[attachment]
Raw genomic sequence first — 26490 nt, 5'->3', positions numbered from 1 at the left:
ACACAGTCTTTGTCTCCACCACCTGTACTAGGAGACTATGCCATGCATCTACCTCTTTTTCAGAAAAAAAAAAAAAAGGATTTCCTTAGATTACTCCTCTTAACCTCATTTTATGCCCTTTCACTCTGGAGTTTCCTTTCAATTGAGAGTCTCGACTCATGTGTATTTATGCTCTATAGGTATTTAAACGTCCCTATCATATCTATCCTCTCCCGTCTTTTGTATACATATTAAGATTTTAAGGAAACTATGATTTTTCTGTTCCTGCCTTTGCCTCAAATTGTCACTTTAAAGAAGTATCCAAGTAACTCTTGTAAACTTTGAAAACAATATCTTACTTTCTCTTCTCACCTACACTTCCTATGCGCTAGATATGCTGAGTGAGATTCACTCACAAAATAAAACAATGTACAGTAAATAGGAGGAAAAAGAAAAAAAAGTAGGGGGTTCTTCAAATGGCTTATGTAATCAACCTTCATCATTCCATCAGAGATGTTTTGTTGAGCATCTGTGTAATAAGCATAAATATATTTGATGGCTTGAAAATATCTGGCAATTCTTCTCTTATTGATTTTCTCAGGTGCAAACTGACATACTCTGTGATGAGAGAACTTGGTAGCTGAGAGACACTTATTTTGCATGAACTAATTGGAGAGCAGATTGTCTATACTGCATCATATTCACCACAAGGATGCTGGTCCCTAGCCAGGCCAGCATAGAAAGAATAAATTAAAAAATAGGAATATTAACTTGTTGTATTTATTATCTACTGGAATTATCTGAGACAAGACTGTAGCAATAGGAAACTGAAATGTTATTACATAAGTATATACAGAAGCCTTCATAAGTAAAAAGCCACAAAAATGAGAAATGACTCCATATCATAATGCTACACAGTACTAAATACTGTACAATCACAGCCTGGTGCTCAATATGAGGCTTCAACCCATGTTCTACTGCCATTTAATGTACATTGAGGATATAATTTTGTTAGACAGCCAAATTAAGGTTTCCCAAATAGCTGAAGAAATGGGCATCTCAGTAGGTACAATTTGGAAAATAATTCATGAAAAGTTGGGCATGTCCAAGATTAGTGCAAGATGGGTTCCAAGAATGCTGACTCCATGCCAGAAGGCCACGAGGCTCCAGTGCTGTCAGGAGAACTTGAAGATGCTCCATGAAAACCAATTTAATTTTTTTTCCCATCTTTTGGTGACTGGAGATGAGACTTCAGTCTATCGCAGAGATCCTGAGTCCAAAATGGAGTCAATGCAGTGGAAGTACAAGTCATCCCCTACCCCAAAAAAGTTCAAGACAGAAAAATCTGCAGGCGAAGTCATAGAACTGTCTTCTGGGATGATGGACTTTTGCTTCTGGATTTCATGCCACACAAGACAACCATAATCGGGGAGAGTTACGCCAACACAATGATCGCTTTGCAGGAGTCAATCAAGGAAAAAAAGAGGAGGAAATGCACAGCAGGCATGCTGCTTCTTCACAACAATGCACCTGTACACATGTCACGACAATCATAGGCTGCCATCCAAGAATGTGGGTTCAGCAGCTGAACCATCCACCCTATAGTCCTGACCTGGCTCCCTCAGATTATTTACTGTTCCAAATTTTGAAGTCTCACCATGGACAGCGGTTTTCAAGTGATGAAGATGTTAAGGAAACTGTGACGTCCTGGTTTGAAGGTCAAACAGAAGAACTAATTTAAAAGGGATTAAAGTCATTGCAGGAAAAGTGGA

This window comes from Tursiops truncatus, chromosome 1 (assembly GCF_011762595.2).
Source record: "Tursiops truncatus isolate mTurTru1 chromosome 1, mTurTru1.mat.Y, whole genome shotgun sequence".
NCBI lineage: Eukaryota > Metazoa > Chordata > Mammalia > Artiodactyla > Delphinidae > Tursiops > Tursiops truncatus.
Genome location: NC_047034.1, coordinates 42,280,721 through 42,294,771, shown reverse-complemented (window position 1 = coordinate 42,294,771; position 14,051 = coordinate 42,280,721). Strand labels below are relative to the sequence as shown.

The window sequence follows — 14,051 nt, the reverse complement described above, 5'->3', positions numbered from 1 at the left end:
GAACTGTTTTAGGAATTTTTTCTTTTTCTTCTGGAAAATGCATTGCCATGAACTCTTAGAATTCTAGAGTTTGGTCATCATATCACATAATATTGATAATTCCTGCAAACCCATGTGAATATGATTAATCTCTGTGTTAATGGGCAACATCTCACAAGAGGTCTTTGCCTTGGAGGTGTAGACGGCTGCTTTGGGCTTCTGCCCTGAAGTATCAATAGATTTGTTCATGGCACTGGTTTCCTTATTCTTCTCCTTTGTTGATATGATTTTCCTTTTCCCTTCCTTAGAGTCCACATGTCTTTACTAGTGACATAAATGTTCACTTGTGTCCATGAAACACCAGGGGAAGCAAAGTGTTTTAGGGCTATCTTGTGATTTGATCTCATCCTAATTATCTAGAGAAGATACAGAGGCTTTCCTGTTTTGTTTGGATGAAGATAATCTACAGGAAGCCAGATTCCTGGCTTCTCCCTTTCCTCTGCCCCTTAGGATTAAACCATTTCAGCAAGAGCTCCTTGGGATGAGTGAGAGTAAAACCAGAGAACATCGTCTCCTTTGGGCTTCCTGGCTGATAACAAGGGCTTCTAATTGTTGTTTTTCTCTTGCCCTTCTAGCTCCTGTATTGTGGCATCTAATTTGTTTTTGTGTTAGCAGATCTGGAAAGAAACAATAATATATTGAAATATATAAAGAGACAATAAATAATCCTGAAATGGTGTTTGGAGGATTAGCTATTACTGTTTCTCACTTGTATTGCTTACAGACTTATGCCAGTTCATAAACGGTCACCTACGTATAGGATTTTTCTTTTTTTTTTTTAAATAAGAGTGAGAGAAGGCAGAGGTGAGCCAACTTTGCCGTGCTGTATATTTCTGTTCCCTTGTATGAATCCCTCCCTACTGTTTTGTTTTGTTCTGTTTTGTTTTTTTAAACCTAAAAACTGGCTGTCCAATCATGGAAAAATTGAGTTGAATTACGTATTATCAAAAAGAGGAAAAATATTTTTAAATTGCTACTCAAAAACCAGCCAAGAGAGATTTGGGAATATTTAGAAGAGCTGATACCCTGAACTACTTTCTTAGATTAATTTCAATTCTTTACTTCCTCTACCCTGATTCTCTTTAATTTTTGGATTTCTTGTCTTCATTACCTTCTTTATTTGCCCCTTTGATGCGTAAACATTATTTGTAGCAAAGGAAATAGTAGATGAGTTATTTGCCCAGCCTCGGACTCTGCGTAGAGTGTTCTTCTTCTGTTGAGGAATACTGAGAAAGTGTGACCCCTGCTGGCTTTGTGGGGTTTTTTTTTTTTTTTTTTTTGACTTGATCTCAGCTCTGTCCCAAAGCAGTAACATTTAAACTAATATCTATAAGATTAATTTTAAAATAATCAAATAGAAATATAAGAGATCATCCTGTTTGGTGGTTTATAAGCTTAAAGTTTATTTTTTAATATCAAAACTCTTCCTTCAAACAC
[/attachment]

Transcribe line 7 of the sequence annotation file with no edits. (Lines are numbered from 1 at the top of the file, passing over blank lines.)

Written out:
The window sequence follows — 14,051 nt, the reverse complement described above, 5'->3', positions numbered from 1 at the left end: